Impossible Is The Wrong Word. So Is Copter.
There's no Bell/Agusta BA609 on the static line at NBAA. The
only one of these pathbreaking aircraft in the world is active on
flight test and can't be spared for shows.
"We're not actively marketing the 609 yet, anyway," a Bell rep
told Aero-News. The multinational consortium formed by the American
and Italian helicopter powers is sitting on 60 orders, with serious
money in deposit on each., and they are not actively seeking more
So the machine at the show isn't a machine at all; it's a
mockup, which becomes clear when you slip between the crew seats
and slip into the pilot's seat.
The seat you choose says a lot about where you came from. A lot
of helicopter pilots pick the right, which is a convention that
dates from the early days of the Sikorsky R-4B, where Igor Sikorsky
sat in the left seat with his hat firmly on his head and taught
military pilots to fly from the right. The convention caught
Airplane pilots generally pick the left seat. And that's the
thing about the BA609; it's a tiltrotor convertiplane, offering
some of the advantages of both a fast, pressurized twin turboprop,
and those of a traditional helicopter; and it has a few
disadvantages of each.
Soon a second BA609 will be flying: it's under assembly at the
Agusta plant. The Bell/Agusta vision has each company assembling
its own examples of the jointly developed machine for its own sales
area; the sort of cooperation that has aircraft parts going back
and forth across the globe was considered, but dismissed as
One advantage of the dual production lines is that the 60-order
backlog should be quickly reduced once the machine is certified.
But Bell/Agusta is confident about new orders once the machine
Another advantage of the multinational nature of the company
should show up once the Agusta-built 609 is completed. Bell/Agusta
has an aggressive flight test plan that will turn the seven-hour
clock difference between the two plants into an advantage, through
a masterful stroke of planning judo. Data gleaned by one site's
test flights will be reduced and analyzed by engineers on the other
site; engineers and pilots will come to work every day with some of
their work magically taken care of for them.
The path to the left -- or right, depending on your background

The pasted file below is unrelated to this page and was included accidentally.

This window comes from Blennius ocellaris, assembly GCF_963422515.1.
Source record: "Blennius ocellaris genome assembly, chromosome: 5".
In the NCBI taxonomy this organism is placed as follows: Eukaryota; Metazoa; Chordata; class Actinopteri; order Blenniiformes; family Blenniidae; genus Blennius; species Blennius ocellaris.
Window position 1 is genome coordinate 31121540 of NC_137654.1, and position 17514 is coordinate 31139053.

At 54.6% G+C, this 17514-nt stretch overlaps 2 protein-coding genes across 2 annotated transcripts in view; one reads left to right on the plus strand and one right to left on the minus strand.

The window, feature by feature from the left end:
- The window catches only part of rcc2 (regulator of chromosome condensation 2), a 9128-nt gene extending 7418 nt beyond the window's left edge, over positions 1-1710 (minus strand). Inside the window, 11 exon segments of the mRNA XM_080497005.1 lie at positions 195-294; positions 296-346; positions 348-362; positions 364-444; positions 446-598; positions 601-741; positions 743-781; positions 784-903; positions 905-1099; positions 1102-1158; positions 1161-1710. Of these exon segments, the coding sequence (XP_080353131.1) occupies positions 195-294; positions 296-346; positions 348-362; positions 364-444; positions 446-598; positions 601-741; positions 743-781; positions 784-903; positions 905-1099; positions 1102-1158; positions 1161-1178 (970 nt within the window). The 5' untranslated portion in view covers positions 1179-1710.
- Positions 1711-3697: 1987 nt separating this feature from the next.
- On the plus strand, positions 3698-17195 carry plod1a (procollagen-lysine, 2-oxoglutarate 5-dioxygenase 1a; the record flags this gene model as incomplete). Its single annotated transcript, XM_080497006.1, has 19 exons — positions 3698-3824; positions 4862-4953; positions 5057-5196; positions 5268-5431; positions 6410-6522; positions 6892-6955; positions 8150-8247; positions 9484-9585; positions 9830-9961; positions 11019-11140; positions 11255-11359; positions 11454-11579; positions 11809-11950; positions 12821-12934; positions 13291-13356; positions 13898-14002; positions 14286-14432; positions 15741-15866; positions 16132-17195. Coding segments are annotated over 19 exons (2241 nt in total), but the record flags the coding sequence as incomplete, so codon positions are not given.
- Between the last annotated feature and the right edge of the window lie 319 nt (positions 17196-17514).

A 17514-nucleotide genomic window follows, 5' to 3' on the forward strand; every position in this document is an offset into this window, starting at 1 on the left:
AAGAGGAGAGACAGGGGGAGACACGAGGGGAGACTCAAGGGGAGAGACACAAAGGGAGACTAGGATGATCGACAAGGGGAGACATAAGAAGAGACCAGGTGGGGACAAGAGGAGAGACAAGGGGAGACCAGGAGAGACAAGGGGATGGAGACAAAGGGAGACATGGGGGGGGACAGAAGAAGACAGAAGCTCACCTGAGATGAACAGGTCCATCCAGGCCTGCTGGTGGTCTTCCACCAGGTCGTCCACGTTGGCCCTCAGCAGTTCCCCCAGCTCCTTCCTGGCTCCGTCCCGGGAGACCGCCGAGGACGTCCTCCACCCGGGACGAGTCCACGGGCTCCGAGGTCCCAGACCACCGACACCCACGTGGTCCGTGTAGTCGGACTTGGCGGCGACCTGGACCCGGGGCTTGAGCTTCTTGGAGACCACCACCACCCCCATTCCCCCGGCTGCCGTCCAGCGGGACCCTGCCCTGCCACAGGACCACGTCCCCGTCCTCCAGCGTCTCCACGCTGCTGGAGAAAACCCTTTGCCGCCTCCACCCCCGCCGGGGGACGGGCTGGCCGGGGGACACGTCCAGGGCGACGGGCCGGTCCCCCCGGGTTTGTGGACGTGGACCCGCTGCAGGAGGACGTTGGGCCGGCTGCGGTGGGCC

-- seat of a BA609 will be trodden by an elect few. To attend
training at Bell/Agusta's Alliance Airport Tiltrotor Training
Facility in Fort Worth, Texas, pilots need to bring both rotorcraft
helicopter and airplane multiengine land category and class
ratings, and a Commercial Pilot Certificate with an Instrument
Rating -- the website says in either category, but the staff on the
NBAA show floor said that instrument ratings in both categories are
required. The Bell rep also said that 1500 hours total time was
The BA609 Pilot Qualification Course includes ground, flight
simulator, and aircraft time -- at least 56 hours will be logged in
the simulator and actual aircraft. The course takes about four
weeks and ends with the successful pilot obtaining FAA Powered Lift
category Tiltrotor class commercial or ATP rating (an
owner-operator could conceivably obtain a Private
Powered-Lift/Tiltrotor, and a BA609 Type Rating.
This basic course will take about four weeks. In addition, the
Tiltrotor Training Facility will offer Powered Lift Instrument,
CFI, and CFII ratings, recurrent training, and a whole line of
maintenance courses -- after all, no technician no technology.
So, what does it feel like? I slid into the pilot's seat -- for
the record, I picked left -- of the mockup. Most of it is a
rudimentary reproduction of the planned Collins ProLine 21
avionics, but not the controls. I can easily get the feel of the
cyclic and collective. They fall right to hand where they are in a
helicopter, which is what the machine flies like in hovering
In forward flight, the
collective goes dead and the cyclic flies the machine with ailerons
and elevator; it's a normal control stick. The nacelles have
rotated into a horizontal position and the anti-torque pedals now
act as rudder pedals. Decelerating through translational lift, the
controls revert to helicopter mode; the collective comes alive. The
controls are entirely fly-by-wire.
Pilots who have flown it say that the whole process is more
natural than it sounds. The Bell-Boeing V-22 Osprey tiltrotor works
exactly the same way. But this isn't some space-age military
technology, but a sensible business aircraft. It doesn't land on as
small or rough a site as some helicopters do, and it will cost more
to buy, fly and insure.
And it doesn't go as fast as a bizjet does. But it does fly at
impressive inter-city speeds and can still land in small enough
areas to make airports superfluous. Companies need this aircraft,
and if the production machines deliver on their promise, the order
book will explode.
It looks like it ought to be impossible, but it isn't. It also
looks like it would be extremely rewarding to fly -- but for those
of us who are not Bell/Agusta test pilots, the answer remains, not
now. Not for a little while yet.